In toil shall you eat its yield all the days of your life.

Thorns and thistles shall it bring forth to you,

As you eat of the plants of the field,

By the sweat of your brow

Shall you get bread to eat…

The Lord God therefore banished him from the Garden of Eden,

To till the ground from which he had been taken.

         Work, labor, toil, and the daily grind:  as Jesus well knew, they were and always would be the means by which a living was made. They were the means by which life was sustained and wealth created and accumulated. Jesus was not insensitive to the basic needs of people. Jesus was aware of what the Book of Sirach (29:21) said:

 Life’s prime needs are water, bread, and clothing,

A house, too, for decent privacy.

         Jesus accepted the simple reality that work kept people in his day and age alive and the family intact. Living in a subsistence culture as he did where what you made, grew, fished, or weaved was what you survived on was a world so different from our modern, abundant, industrial, high carbon use, consumerist, capitalistic driven world.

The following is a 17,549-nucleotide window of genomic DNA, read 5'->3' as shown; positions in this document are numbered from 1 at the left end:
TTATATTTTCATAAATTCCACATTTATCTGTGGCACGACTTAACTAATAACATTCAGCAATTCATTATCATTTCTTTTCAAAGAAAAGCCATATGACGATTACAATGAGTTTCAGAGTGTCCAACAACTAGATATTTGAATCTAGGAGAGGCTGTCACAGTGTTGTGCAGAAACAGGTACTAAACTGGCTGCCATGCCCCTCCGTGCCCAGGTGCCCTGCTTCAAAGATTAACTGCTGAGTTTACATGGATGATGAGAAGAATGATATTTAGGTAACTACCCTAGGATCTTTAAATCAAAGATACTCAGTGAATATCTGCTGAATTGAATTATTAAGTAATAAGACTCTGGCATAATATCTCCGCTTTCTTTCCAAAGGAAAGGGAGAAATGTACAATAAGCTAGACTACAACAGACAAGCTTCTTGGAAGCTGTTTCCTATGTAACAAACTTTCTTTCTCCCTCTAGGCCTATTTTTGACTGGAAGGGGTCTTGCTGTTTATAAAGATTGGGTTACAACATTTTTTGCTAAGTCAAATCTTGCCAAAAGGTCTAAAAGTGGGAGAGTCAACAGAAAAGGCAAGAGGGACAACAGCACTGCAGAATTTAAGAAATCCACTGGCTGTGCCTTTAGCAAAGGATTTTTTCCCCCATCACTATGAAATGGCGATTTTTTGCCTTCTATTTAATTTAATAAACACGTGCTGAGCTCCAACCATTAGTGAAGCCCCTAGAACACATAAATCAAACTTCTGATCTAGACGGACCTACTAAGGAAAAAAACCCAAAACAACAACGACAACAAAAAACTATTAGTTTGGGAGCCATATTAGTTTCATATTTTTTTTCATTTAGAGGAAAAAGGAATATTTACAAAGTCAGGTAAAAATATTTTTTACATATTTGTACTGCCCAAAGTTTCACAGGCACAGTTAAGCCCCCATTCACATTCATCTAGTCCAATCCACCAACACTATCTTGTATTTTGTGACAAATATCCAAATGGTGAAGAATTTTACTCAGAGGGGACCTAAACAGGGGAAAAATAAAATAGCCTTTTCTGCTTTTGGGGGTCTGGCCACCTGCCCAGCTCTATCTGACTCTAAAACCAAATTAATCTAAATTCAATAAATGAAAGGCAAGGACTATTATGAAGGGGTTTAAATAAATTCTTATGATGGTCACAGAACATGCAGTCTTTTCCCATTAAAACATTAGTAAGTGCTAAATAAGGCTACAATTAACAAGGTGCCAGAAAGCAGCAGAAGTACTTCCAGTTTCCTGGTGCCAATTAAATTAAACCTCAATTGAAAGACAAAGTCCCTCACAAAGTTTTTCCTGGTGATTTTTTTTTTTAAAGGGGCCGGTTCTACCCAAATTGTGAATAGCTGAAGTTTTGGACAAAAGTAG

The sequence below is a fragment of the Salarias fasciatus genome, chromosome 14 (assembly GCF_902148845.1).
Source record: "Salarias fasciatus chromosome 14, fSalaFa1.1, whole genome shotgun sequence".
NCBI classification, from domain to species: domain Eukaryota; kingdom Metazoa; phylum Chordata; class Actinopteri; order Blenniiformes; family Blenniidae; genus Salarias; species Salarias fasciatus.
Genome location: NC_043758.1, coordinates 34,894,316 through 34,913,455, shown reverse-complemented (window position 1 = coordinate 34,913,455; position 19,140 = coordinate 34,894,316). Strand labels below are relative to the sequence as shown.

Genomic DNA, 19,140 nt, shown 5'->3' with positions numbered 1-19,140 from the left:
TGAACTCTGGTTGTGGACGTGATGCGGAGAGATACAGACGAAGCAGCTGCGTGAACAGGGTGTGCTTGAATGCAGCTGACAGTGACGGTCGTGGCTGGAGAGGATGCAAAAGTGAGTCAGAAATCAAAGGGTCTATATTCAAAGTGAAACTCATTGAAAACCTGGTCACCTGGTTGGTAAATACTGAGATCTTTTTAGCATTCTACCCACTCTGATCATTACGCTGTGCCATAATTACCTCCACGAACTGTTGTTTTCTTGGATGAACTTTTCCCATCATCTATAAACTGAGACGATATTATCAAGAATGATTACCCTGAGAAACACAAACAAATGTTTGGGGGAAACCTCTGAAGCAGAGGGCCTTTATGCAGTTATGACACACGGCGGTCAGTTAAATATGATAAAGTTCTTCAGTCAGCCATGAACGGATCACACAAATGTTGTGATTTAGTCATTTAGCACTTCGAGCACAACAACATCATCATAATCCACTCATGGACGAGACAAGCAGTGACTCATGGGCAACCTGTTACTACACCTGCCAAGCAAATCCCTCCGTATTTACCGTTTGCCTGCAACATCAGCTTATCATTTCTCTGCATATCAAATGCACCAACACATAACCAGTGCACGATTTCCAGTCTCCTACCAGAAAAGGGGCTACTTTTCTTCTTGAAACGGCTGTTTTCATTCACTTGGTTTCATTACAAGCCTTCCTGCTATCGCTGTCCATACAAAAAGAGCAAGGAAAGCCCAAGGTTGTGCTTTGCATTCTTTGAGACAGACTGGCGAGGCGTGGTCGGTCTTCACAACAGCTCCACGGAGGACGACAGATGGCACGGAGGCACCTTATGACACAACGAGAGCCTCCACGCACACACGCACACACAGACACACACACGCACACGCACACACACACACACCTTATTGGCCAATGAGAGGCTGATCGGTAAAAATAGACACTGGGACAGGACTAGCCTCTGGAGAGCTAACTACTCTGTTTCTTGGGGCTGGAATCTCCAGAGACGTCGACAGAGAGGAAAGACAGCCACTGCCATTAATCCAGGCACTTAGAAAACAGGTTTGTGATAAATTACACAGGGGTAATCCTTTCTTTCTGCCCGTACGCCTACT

When Jesus taught his followers to pray, and gave them the words “give us this day our daily bread’’ these words best expressed what most people could hope for. Daily survival was an everyday issue. Life was hard and harsh for Jesus and his people, as it was for all the ancients. They worked to survive each day in the hope that tomorrow they would also keep body and soul together.

        We are mistaken if we think that Jesus is giving us a ‘spiritual criticism’ on the present economic system we now live under. There is no way that Jesus could ever have imagined an industrialized, money driven, consumer society like ours. Also, Jesus is not pitting the one-per-centers against the 99-per-centers as is happening in the political-economic debates of our times.

        Needless to say, these debates that we are having now are important and we have to take them seriously in these trying economic times and deal with the unjust economic issues that are festering around us. A world where only some 65 individuals have control of the same amount of wealth that something like three billion people have control over cannot be a just and content world.